Based on the latest state test scores under the new ranking system, the Cambridge-Isanti School District ranks “right in the middle.”
Director of Teaching and Learning Tim Truebenbach presented the Minnesota Department of Education’s school rankings for 2012 based on the new testing system, Multiple Measurement Rating (MMR), during the school board meeting Thursday, Sept. 20.
MMR, which replaced the previous system Adequate Yearly Progress (AYP), measures each school based on state test scores, growth in student achievement, reduction of the achievement gap and graduation rates for high schools.
“Under the MMR system our school district is right in the middle,” Truebenbach said. “We aren’t at the top and we aren’t at the bottom, and we didn’t receive any designations for any of our schools.”
Under the MMR system the designations are:
• Reward schools -These schools are the highest performing Title 1 schools in the state, ranking in the top 15 percent.
• Celebration eligible – Schools in the top 25 percent that are eligible to become reward schools.
• Continuous improvement – Schools on the cusp of failing into the most struggling categories. These schools are required to write school turnaround plans.
• Focus schools – These schools are making the biggest contribution to the achievement gap or are high schools with graduation rates below 60 percent. Required to work with the state on turnaround plans to address poor performance or graduation rates.
• Priority schools – The 5 percent of the lowest performing schools in the state. Required to collaborate with the state department of education to develop a turnaround plan.
As a school district, in testing proficiency in mathematics, the district received 62.4 percent while the state average was 62.7 percent. In testing proficiency in reading, the district received 77.5 percent while the state average was 76.4 percent. In testing proficiency in science, the district received 54.40 percent while the state average was 50.80 percent.
“In the old system, once a student reached proficiency the student was done,” Truebenbach explained. “With the new system, it holds the student accountable to reach proficiency, maintain progress and reach targeted growth. With the new system, the student continues to work toward exceeding proficiency.”
Truebenbach said understanding the new testing system is complicated.
“The goal this year is to interpret the data and figure out how it compares to Adequate Yearly Progress (AYP),” Truebenbach said. “If we were under AYP, 2012 is the first year as a district we would have made AYP in all areas in the past five years.”
When breaking the test scores down by grades regarding proficiency rate trends in mathematics, in grades 3-5, the district was at 72.6 percent while the state average was 71.2 percent. In testing reading for grades 3-5, the district was at 78.7 percent while the state average was 78.6 percent.
When breaking the test scores down by grades regarding proficiency rate trends in mathematics, in grades 6-8, the district was at 57.8 percent while the state average was 60.3 percent. In testing reading for grades 6-8, the district was at 75.8 percent while the state average was 73.5 percent.
At Cambridge-Isanti High School, in testing proficiency in mathematics (grade 11), the high school was at 43.8 percent while the state average was 43.9 percent. In testing proficiency in reading at the high school (grade 10), the high school was at 79.2 percent while the state average was 78.4 percent.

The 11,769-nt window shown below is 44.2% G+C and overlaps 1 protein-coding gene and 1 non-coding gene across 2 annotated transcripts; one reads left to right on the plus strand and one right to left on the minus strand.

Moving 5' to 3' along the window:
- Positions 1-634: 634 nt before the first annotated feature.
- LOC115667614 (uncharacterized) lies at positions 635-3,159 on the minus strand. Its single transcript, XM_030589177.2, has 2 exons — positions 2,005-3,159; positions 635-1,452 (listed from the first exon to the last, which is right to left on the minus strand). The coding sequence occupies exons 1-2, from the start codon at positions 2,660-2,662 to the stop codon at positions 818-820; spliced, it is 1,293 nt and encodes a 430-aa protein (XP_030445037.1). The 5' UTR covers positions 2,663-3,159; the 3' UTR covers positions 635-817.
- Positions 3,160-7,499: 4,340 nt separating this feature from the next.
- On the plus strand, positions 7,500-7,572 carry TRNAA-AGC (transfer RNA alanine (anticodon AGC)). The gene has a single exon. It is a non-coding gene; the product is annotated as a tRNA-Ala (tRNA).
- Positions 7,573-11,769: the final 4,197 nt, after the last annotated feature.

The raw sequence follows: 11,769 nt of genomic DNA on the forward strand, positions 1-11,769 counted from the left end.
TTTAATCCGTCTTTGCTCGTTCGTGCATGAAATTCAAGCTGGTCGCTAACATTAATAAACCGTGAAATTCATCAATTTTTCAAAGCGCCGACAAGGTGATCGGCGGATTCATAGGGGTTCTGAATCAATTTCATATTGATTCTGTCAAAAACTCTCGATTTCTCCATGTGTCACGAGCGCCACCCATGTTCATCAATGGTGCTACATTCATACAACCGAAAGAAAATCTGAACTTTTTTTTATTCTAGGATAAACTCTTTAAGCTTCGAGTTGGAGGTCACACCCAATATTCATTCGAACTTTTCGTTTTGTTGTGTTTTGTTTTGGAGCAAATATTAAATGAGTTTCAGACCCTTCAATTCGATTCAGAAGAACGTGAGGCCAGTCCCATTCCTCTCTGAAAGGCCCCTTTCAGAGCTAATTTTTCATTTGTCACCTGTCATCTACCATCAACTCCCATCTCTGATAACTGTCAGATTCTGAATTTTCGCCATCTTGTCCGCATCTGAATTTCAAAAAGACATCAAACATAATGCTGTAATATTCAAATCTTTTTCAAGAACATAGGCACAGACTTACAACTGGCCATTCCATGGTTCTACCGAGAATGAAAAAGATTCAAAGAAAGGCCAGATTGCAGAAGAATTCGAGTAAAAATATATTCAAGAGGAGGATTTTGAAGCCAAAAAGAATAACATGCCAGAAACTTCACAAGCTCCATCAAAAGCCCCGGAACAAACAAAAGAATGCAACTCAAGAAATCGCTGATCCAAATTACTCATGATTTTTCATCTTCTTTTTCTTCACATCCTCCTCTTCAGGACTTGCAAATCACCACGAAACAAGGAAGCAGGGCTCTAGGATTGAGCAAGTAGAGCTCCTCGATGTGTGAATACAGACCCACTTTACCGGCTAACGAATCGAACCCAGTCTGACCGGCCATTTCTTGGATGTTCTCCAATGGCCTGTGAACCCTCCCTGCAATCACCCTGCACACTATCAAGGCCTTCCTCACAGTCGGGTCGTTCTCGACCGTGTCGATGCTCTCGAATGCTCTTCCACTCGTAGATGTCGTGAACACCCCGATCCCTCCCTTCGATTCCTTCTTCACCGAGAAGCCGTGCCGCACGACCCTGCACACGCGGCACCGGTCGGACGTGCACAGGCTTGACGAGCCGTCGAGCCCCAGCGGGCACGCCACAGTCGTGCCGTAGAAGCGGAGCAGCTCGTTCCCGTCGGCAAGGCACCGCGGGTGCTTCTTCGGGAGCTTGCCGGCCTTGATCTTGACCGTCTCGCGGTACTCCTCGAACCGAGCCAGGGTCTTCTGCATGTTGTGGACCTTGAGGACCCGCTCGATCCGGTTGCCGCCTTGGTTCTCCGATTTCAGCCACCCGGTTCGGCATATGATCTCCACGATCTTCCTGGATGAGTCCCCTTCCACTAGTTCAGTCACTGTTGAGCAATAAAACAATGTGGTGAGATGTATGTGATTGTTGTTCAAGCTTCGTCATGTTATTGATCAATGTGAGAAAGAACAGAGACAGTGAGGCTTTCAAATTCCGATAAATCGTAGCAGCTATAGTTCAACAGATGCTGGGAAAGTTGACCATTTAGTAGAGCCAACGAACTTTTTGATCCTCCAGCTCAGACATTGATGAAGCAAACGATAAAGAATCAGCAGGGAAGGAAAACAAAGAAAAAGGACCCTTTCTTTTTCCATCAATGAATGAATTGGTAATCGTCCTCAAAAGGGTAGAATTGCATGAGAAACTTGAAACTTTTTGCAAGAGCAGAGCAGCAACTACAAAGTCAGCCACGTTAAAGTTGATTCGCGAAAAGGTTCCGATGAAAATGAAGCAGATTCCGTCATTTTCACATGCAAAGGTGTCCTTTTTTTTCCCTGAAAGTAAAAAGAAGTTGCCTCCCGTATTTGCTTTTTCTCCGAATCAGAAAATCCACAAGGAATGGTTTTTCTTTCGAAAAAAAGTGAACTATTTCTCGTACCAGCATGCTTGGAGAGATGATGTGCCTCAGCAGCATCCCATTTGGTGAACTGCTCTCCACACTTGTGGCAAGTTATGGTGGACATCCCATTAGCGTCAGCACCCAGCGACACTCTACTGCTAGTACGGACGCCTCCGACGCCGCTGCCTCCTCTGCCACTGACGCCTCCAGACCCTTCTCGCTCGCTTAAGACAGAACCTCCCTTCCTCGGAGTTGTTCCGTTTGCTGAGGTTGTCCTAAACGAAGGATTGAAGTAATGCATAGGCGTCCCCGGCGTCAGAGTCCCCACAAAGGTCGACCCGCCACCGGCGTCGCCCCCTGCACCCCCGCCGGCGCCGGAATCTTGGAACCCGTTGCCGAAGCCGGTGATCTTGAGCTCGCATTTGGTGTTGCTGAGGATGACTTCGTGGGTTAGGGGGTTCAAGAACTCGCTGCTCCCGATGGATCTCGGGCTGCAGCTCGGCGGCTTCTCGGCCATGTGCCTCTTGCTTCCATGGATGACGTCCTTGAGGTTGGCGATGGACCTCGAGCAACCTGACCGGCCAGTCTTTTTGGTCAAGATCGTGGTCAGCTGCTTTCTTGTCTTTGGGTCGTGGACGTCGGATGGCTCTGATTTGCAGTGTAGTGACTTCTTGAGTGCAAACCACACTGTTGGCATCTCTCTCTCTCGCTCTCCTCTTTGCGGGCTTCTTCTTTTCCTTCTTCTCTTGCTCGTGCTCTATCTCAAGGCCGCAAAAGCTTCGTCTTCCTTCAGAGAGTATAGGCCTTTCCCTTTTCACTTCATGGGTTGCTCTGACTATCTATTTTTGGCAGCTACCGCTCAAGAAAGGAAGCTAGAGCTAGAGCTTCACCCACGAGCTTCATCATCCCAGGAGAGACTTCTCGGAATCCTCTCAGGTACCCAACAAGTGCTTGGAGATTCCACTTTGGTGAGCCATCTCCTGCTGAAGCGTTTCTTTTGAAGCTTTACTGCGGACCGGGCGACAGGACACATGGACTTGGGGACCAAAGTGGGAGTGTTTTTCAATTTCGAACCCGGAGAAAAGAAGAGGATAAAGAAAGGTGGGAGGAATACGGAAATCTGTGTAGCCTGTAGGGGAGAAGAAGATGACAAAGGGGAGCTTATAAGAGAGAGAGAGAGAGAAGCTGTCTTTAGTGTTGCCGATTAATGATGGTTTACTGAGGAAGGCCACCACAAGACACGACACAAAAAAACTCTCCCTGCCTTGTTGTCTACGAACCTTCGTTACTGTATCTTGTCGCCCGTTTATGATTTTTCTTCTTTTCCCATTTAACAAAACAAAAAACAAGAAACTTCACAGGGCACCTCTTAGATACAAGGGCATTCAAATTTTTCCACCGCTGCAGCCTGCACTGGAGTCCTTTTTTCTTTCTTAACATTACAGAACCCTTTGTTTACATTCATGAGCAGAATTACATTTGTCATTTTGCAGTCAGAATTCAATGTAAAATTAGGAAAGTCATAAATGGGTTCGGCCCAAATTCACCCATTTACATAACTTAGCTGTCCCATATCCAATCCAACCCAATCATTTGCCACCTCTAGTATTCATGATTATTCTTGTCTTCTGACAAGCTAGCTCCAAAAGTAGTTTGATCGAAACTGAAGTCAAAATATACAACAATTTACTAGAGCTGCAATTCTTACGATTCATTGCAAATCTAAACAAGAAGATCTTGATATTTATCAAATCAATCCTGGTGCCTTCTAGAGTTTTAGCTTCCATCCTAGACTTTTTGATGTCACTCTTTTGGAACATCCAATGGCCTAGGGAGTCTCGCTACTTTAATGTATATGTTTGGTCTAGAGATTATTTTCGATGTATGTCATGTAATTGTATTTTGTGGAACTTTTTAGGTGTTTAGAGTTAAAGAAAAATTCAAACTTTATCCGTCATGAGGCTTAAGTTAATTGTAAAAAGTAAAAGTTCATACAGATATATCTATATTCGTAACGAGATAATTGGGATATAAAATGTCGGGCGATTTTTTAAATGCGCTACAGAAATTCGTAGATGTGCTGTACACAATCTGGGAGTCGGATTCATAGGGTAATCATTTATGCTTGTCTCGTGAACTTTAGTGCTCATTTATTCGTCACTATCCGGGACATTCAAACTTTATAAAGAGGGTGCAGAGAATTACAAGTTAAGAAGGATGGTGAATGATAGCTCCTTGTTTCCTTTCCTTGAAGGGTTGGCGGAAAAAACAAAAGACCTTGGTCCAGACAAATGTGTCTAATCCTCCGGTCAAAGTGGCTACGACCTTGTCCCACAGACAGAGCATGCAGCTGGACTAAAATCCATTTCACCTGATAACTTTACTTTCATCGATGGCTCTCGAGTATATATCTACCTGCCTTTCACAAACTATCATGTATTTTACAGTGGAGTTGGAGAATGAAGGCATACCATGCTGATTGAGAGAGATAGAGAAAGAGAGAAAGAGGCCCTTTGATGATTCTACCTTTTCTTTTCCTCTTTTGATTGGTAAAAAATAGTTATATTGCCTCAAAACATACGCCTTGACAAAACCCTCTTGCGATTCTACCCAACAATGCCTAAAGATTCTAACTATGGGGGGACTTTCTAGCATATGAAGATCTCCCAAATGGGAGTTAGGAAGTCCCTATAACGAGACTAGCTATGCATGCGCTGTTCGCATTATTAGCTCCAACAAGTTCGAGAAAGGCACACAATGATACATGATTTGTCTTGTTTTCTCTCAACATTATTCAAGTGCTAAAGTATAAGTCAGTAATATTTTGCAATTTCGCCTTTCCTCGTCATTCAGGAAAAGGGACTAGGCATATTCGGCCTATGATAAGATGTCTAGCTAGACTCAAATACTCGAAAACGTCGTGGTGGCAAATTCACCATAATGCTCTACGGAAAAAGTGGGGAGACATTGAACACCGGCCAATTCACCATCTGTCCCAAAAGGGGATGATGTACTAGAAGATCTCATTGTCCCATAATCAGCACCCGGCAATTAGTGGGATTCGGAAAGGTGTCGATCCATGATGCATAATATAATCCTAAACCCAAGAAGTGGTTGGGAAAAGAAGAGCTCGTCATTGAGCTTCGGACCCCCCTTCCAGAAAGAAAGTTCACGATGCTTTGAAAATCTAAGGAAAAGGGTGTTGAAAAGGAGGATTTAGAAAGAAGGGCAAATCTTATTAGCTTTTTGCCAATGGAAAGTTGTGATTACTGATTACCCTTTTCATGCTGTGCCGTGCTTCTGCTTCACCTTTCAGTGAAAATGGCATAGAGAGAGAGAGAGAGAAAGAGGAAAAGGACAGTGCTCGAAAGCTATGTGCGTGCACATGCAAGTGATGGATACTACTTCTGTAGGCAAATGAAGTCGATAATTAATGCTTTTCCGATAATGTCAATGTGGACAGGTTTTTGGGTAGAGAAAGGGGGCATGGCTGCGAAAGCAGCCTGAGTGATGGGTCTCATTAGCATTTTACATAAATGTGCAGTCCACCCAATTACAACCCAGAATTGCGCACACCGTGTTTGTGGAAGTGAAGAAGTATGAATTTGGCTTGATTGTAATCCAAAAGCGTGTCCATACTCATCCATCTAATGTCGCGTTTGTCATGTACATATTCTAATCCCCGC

In testing science proficiency in grades 5 and 8 at the intermediate and middle school, grade 5 tested at 65.6 percent while the state average was 58.8 percent. In grade 8, the district was at 47.6 percent while the state average was at 43.5 percent.
At the high school, in testing life science proficiency, the high school was at 52.6 percent while the state average was 53.3 percent.
Class Size Ratios
School Board Member Mark Becker brought up concerns with class size ratios.
He noted three classes—one at Cambridge Primary, one at Isanti Intermediate and one at Cambridge Intermediate—are over the recommended class size goals.
He also noted five classes—two at School for All Seasons, one at Isanti Intermediate and one at Minnesota Center—are over the class size goal for one-half day or more.
Current average class size goals for kindergarten are 20 to 22 students; grades 1-3, 22 to 24 students; grades 4-5, 24 to 26 students; grade 6, 26 to 28 students; grades 7-8, 28 to 30 students and grades 9-12, 30 students.
“I just want to make sure we are offering the best environment possible to make sure students can succeed,” Becker said. “I realize changes may impact the budget.”
Becker said these concerns “come from the heart” and he filed for school board to make a difference.
“It has been proven for decades that more intervention and more one-on-one can make a difference,” Becker said.
Becker feels the class size range goals are adequate, but noted there are other classrooms getting close to being over the recommended ratio.
“I’m not asking for full-time teachers, but I’m just trying to give the students a better environment,” Becker said. “If it’s a tough environment, the students are going to have a tough time. I think we need to look at this and give our students and staff a chance to succeed.”
Director of Finance Robyn Vosberg-Torgerson explained the class size ranges are recommended by administration and given to the school board.
Superintendent Bruce Novak said class size ranges changed about two years ago due to budget cuts.
“We are trying to maintain class size ranges the best we can,” Novak said. “I think we are doing a remarkable job trying to keep it within range.”
Becker said he just wants to keep class size ratios as a discussion point.
“I’m just wondering if we can do something to ease the pain,” Becker said.